Somewhere between price and performance sits the secret to a harmonious outsourcing relationship - if you can convince your partners to sing the same tune.
If Accenture Associate Partner Dr Jane Linder is to be believed, good outsourcing relationships involve a lot of tension, a suggestion of miracles and perhaps a little music.
Linder, from the US-based Accenture Institute for High Performance Business, is one of the authors of the report "Control: Getting it and keeping it in business process outsourcing". Overall, the report suggests that, as the market for business process outsourcing (BPO) grows rapidly, particularly in the Asia Pacific region, relationships and control mechanisms will need to grow concomitantly more sophisticated. The report suggests this means executives will need to:
• cultivate a broad view of control, which means incorporating indirect nurturing mechanisms in addition to traditional direct supervisory controls
• launch broad controls early in the BPO initiative
• use controls dynamically to maintain ongoing BPO momentum, which means "alternating traditional and broader mechanisms to create a healthy tension".
That last word causes problems for some people, and Linder admitted to CIO it might not be the most apposite choice of words, redolent as it is of stress and uncertainty. "Tension is an interesting word. Maybe it's the wrong word," she says, "but balance isn't good enough. It's not balance, because there is tension.
"Think about it personally. Let's say today we're going to have to sit down and hammer out an agreement where I've got to pay you money for something. That's one kind of conversation we're going to have. And by the structure of it we are on opposite sides. The more I pay you, the better off you are and the worse off I am - it's a zero sum game.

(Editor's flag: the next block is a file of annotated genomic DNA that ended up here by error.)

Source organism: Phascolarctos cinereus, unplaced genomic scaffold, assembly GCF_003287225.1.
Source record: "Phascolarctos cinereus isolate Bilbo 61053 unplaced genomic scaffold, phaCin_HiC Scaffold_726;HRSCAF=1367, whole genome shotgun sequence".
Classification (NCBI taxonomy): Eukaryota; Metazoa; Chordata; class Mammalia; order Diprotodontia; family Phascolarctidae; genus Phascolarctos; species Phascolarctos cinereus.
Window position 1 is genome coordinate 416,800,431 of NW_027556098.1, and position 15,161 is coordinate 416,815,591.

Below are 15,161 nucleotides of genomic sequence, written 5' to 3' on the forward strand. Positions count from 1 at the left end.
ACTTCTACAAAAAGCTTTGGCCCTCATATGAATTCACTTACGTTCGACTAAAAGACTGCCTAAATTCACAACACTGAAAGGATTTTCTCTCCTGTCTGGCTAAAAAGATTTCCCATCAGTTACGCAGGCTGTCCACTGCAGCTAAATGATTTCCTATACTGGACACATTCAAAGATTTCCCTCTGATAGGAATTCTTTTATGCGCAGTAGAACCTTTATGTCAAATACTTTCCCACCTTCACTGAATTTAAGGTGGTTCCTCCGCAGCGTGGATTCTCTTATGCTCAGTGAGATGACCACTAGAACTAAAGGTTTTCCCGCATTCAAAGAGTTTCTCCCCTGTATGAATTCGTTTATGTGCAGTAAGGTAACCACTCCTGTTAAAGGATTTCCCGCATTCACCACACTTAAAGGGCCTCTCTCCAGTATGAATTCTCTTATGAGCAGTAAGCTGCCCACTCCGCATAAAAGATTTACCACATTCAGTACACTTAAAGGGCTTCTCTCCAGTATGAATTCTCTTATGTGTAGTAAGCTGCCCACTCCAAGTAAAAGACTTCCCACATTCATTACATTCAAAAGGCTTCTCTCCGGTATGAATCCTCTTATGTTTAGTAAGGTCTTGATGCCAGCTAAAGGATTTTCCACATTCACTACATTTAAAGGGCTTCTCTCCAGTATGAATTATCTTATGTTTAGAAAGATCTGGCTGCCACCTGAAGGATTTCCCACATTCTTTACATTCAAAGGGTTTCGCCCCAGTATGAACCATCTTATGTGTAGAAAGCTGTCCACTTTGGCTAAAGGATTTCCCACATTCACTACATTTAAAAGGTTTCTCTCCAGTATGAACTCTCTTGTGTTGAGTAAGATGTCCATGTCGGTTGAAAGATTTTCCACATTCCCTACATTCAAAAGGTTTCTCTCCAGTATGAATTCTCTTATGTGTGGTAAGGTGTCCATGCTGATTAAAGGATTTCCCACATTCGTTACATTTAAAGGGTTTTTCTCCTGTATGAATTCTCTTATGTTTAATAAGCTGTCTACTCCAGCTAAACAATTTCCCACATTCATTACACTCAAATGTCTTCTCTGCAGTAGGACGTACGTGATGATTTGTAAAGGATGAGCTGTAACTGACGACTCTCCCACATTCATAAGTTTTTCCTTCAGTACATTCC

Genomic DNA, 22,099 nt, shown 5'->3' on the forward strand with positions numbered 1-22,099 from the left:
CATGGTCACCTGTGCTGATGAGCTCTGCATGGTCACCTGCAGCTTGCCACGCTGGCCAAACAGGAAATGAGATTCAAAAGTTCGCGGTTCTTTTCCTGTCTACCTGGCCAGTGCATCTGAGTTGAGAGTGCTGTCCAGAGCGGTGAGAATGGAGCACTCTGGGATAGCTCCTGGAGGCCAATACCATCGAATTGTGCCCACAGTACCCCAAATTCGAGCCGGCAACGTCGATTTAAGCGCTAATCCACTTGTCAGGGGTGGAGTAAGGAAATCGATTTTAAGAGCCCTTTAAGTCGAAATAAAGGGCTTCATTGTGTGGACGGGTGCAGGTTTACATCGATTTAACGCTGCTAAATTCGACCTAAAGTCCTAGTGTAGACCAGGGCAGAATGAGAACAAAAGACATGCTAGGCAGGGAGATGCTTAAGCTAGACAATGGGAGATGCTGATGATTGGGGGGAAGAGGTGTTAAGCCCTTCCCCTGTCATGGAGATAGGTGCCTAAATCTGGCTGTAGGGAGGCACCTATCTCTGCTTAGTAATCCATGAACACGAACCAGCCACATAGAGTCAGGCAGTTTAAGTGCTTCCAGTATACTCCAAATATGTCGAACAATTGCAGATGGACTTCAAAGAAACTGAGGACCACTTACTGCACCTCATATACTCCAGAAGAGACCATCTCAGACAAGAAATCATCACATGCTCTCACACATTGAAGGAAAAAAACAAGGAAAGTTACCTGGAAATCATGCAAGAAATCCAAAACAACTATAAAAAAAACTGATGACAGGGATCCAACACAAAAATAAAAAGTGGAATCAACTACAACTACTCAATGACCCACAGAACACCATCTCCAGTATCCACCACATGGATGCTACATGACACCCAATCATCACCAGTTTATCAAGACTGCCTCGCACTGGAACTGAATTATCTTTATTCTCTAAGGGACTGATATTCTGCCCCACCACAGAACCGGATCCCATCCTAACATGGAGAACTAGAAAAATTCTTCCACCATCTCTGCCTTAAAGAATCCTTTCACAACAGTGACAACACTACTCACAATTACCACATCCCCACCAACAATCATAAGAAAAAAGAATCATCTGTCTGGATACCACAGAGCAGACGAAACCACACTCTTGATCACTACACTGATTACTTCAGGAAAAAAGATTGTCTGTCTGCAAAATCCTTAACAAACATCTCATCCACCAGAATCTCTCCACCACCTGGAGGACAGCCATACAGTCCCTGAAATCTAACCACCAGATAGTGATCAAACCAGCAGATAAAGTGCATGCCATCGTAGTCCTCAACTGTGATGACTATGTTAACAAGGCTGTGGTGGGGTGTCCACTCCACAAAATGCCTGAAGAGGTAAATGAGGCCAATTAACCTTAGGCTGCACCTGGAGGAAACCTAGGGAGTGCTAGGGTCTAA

"The next day, you and I, the same two people, are in a conversation of how we're going to solve a hard problem in our process together. Now we're on the same side . . . we'd better be on the same side!
"The two people have to be able to switch between those roles, so that's why I talk about tension. There are all sorts of things going on between us that have to be navigated and made to work."
Others with experience in developing such relationships agree. Drawing on comment from three corners of the outsourcing relationship - customer, supplier and legal - Ian Harris, commercial manager for customer operations at Vodafone, calls it "a creative tension"; Scott Petty, COO of Dimension Data, calls it "natural conflicts"; and Nick Abrahams, partner at law firm Deacons, describes it as a "marriage", which is much the same thing.
In other words, tension is a positive force, a kind of potential energy that keeps a relationship strong and innovative. Perhaps "torque" is a more appropriate word.
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